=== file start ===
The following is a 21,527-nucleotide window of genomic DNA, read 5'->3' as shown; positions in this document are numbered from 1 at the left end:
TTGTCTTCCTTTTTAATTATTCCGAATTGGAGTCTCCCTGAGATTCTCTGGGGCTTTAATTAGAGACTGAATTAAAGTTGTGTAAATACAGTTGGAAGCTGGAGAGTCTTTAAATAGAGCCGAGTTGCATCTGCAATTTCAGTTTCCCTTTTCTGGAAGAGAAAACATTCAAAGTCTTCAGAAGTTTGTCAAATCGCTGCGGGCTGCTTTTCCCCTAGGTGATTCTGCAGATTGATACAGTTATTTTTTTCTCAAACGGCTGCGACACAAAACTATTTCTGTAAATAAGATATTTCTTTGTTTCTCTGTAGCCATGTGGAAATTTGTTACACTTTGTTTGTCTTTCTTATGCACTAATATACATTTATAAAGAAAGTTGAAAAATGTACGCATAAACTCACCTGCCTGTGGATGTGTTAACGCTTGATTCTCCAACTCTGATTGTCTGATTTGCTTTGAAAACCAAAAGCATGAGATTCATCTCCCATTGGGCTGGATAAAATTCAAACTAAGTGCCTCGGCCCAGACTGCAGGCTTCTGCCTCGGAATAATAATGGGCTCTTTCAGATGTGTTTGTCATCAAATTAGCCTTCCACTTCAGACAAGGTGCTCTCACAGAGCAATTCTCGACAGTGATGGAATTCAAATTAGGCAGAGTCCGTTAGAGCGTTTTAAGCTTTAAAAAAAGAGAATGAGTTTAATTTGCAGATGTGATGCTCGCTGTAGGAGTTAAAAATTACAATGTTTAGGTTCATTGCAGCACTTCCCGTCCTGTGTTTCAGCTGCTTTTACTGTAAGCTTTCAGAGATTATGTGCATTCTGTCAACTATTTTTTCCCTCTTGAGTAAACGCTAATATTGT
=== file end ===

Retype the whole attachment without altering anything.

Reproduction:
The following is a 21,527-nucleotide window of genomic DNA, read 5'->3' as shown; positions in this document are numbered from 1 at the left end:
TTGTCTTCCTTTTTAATTATTCCGAATTGGAGTCTCCCTGAGATTCTCTGGGGCTTTAATTAGAGACTGAATTAAAGTTGTGTAAATACAGTTGGAAGCTGGAGAGTCTTTAAATAGAGCCGAGTTGCATCTGCAATTTCAGTTTCCCTTTTCTGGAAGAGAAAACATTCAAAGTCTTCAGAAGTTTGTCAAATCGCTGCGGGCTGCTTTTCCCCTAGGTGATTCTGCAGATTGATACAGTTATTTTTTTCTCAAACGGCTGCGACACAAAACTATTTCTGTAAATAAGATATTTCTTTGTTTCTCTGTAGCCATGTGGAAATTTGTTACACTTTGTTTGTCTTTCTTATGCACTAATATACATTTATAAAGAAAGTTGAAAAATGTACGCATAAACTCACCTGCCTGTGGATGTGTTAACGCTTGATTCTCCAACTCTGATTGTCTGATTTGCTTTGAAAACCAAAAGCATGAGATTCATCTCCCATTGGGCTGGATAAAATTCAAACTAAGTGCCTCGGCCCAGACTGCAGGCTTCTGCCTCGGAATAATAATGGGCTCTTTCAGATGTGTTTGTCATCAAATTAGCCTTCCACTTCAGACAAGGTGCTCTCACAGAGCAATTCTCGACAGTGATGGAATTCAAATTAGGCAGAGTCCGTTAGAGCGTTTTAAGCTTTAAAAAAAGAGAATGAGTTTAATTTGCAGATGTGATGCTCGCTGTAGGAGTTAAAAATTACAATGTTTAGGTTCATTGCAGCACTTCCCGTCCTGTGTTTCAGCTGCTTTTACTGTAAGCTTTCAGAGATTATGTGCATTCTGTCAACTATTTTTTCCCTCTTGAGTAAACGCTAATATTGT